Today, Web search engines are considered mature technology. However, competing services continually improve search experience by adding additional functionality. Today’s search engines are much more than information retrieval engines for textual data web pages; the content of the first two papers is a small subset of the internals of a service like Google or Baidu. These services provide a range of functionality, including targeted advertisement, image search, navigation, shopping, and mobile search. There is undoubtedly bleed-over in retrieval, entity resolution, and indexing techniques between these domains, but each requires domain-specific adaptation.

As an example of a new type of search enabled by massive Web data, we include a paper from the WebTables project led by Alon Halevy at Google. WebTables allows users to query and understand relationships between data stored in HTML tables. HTML tables are inherently varied in structure due to a lack of fixed schema. However, aggregating enough of them at Web scale and performing some lightweight automated data integration enables some interesting queries (e.g., a table of influenza outbreak locations can be combined with a table containing data about city populations). Mining the schema of these tables, determining their structure and veracity (e.g., only 1% of the tables in the paper corpus were, in fact, relations), and efficiently inferring their relationships is difficult. The paper we have included describes techniques for building an attribute correlation statistics database (AcsDB) to answer queries about the table metadata, enabling novel functionality including schema auto-complete. The WebTables project continues today in various forms, including Google Table Search and integration with Google’s core search technology; an update on the project can be found in [1]. The ability to produce structured search results is desirable in several non-traditional domains, including mobile, contextual, and audio-based search.

The WebTables paper in particular highlights the power of working with Web data at scale. In a 2009 article, Halevy and colleagues describe the “Unreasonable Effectiveness of Data,” effectively arguing that, with sufficient amount of data, enough latent structure is captured to make modeling simpler: relatively simple data mining techniques often beat more mathematically sophisticated statistical models [3]. This argument stresses the potential for unlocking hidden structure by sheer volume of data and computation, whether mining schema correlations or performing machine translation between languages. With a big enough haystack, needles become large. Even examining 1% of the tables in the web corpus, the VLDB 2009 paper studies 154M distinct relations, a corpus that was “five orders of magnitude larger than the largest one [previously] considered.”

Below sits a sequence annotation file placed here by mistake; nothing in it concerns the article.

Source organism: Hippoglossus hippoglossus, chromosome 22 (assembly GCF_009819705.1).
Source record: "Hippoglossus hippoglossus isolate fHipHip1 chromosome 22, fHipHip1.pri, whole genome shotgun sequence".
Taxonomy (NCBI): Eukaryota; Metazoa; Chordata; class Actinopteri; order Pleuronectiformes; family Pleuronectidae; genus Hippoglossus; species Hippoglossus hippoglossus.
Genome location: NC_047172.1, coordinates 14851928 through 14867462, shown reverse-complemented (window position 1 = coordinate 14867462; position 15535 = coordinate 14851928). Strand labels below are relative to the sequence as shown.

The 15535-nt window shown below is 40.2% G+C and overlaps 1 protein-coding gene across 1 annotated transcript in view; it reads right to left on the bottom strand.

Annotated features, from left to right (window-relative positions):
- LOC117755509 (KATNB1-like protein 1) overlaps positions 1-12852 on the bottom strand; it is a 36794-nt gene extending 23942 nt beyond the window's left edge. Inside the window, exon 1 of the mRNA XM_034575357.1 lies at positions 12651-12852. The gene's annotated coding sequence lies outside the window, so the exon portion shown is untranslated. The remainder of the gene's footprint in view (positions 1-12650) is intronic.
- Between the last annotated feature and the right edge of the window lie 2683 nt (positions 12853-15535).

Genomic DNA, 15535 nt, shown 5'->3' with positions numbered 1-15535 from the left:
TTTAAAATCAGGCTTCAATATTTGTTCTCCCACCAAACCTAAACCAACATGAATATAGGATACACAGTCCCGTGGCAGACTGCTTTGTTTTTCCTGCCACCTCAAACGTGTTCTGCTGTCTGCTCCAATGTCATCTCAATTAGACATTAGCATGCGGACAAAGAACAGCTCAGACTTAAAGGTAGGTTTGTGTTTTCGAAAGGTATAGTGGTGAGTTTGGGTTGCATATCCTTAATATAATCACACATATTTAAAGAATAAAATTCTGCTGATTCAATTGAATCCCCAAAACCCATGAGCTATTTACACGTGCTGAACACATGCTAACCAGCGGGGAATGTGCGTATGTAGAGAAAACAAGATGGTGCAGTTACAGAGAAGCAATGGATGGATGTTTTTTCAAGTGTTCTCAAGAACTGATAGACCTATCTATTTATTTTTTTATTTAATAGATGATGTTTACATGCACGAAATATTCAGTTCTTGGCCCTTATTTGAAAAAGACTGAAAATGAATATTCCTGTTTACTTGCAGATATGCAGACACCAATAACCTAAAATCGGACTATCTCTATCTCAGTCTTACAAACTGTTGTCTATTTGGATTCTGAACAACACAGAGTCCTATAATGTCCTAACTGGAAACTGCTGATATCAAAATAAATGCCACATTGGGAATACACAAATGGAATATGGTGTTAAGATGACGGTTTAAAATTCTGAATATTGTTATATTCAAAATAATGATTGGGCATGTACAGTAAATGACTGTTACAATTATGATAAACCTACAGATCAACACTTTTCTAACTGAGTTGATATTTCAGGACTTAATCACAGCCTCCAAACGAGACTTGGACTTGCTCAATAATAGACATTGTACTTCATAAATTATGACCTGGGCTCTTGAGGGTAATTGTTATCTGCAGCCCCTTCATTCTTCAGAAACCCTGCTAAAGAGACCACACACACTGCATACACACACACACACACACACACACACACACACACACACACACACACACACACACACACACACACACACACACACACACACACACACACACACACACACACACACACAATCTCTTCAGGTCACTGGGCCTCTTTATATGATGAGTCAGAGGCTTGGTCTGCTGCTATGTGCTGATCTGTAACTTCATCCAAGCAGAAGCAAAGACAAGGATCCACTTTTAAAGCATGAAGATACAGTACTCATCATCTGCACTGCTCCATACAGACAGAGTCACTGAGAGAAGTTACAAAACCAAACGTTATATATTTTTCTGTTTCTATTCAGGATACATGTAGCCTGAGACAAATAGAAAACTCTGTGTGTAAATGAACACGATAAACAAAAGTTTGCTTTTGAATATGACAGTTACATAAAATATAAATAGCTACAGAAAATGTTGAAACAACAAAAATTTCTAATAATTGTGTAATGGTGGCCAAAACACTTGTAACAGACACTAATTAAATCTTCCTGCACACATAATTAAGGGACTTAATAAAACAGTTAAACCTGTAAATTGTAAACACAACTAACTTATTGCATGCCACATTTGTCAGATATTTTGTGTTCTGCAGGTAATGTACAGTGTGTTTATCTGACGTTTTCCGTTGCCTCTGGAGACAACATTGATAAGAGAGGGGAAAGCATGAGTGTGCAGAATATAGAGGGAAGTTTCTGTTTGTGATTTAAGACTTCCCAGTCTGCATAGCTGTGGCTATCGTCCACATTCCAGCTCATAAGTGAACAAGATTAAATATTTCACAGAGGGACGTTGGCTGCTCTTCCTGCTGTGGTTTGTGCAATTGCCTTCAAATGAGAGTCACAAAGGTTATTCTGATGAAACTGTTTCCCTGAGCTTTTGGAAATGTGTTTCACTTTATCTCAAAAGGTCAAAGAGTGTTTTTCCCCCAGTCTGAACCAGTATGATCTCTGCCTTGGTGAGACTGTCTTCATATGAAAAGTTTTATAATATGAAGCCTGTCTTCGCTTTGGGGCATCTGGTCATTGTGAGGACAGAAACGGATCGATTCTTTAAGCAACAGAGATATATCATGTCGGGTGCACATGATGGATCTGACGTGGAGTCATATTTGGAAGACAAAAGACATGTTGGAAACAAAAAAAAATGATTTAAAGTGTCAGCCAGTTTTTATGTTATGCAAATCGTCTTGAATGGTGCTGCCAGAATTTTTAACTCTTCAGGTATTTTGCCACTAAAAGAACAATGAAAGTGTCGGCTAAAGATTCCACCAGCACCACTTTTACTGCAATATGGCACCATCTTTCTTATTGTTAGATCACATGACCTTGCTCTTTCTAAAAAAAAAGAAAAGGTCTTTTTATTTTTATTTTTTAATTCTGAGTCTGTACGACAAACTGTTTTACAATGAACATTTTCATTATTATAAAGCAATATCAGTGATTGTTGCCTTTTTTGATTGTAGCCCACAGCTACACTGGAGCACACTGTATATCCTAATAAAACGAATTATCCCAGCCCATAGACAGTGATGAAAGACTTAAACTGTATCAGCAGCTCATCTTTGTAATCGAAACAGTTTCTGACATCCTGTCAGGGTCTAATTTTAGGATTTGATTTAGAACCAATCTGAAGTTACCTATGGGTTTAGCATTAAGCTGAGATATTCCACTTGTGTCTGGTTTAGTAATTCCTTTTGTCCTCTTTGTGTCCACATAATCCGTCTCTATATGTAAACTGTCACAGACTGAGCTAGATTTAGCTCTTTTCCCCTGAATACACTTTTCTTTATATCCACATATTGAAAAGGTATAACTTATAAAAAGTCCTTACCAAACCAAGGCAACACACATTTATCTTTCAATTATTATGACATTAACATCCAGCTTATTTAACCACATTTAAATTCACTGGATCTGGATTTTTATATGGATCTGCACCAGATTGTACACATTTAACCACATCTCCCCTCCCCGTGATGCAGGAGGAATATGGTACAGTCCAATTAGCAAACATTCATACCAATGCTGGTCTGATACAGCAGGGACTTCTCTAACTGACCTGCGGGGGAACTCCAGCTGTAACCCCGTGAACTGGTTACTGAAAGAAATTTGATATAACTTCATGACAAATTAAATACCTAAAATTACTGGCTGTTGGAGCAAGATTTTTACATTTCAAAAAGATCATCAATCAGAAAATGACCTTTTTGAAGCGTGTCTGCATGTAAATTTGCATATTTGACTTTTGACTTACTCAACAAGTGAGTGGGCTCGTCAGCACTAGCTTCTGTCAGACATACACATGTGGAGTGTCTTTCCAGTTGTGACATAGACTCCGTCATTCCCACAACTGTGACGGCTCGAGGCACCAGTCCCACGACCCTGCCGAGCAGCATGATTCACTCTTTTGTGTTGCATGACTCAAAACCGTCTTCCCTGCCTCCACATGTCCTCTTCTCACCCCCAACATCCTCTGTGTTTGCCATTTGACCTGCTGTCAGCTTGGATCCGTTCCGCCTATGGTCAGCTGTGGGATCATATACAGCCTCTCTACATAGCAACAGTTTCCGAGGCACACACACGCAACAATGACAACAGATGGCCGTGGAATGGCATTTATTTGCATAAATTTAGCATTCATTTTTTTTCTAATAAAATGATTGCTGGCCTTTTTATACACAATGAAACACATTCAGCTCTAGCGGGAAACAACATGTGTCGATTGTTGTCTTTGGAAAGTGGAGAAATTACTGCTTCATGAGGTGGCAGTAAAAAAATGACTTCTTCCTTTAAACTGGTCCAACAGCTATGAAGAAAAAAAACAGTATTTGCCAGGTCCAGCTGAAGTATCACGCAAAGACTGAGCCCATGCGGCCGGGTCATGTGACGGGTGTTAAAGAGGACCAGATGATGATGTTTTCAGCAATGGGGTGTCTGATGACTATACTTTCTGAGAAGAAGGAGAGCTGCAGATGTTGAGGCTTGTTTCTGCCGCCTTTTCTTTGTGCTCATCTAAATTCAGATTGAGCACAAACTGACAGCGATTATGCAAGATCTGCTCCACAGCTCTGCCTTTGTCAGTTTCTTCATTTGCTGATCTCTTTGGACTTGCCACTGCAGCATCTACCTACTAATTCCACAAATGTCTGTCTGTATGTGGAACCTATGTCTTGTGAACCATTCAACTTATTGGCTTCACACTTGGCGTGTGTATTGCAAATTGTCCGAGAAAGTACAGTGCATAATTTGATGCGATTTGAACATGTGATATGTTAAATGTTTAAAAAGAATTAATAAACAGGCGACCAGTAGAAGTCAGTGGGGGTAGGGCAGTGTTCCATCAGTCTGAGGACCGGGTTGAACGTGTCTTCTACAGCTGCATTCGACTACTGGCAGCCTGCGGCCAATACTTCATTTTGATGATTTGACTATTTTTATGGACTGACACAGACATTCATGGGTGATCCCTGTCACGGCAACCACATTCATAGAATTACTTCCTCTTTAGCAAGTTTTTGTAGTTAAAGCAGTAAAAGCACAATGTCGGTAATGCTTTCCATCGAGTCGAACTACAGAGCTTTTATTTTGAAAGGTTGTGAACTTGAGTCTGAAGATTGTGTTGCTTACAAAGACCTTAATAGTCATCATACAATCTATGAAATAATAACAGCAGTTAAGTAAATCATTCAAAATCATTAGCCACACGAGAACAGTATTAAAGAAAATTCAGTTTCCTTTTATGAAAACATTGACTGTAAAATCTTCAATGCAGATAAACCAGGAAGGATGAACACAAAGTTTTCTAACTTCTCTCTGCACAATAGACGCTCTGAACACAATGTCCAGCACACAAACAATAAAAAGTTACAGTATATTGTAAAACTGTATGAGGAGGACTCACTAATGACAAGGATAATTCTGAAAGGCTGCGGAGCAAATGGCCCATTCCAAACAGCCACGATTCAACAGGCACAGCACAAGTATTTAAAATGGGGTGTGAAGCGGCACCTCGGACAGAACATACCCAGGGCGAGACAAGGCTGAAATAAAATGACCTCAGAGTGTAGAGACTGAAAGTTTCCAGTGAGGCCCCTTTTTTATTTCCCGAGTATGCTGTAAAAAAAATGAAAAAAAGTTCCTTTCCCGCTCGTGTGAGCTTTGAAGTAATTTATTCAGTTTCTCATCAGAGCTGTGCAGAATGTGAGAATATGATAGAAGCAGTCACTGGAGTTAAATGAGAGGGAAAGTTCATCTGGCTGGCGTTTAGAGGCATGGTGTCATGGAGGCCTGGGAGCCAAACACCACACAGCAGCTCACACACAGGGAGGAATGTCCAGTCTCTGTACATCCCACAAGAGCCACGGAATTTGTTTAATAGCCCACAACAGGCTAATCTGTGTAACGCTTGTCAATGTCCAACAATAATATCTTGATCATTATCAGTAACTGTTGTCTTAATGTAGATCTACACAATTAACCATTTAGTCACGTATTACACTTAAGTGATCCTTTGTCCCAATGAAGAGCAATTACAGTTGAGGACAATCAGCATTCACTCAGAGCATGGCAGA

The barrier for performing analysis of massive datasets and system architectures outside of these companies is decreasing, due to cheap commodity storage and cloud computing resources. However, it is difficult to replicate the feedback loop between users (e.g., spammers) and algorithms (e.g., search ranking algorithms). Internet companies are uniquely positioned to pioneer systems designs that account for this feedback loop. As database technologies power additional interactive domains, we believe this paradigm will become even more important. That is, the database market and interesting database workloads may benefit from similar analyses. For example, it would be interesting to perform a similar analysis on hosted database platforms such as Amazon Redshift and Microsoft SQL Azure, enabling a variety of functionality including index auto-tuning, adaptive query optimization, schema discovery from unstructured data, query autocomplete, and visualization recommendations.


[1] Balakrishnan, S., Halevy, A., Harb, B., Lee, H., Madhavan, J., Rostamizadeh, A., Shen, W., Wilder, K., Wu, F. and Yu, C. Applying webTables in practice. CIDR, 2015.

[2] Brewer, E. and others Lessons from giant-scale services. Internet Computing, IEEE. 5, 4 (2001), 46-55.

[3] Halevy, A., Norvig, P. and Pereira, F. The unreasonable effectiveness of data. IEEE Intelligent Systems. 24, 2 (Mar. 2009), 8-12.

[4] Luhn, H.P. Auto-encoding of documents for information retrieval systems. Modern Trends in Documentation. (1959), 45-58.

[5] Page, L., Brin, S., Motwani, R. and Winograd, T. The PageRank citation ranking: Bringing order to the web. Stanford InfoLab. 1999. SIDL-WP-1999-0120.

[6] Salton, G. and Lesk, M.E. Computer evaluation of indexing and text processing. Journal of the ACM (JACM). 15, 1 (1968), 8-36.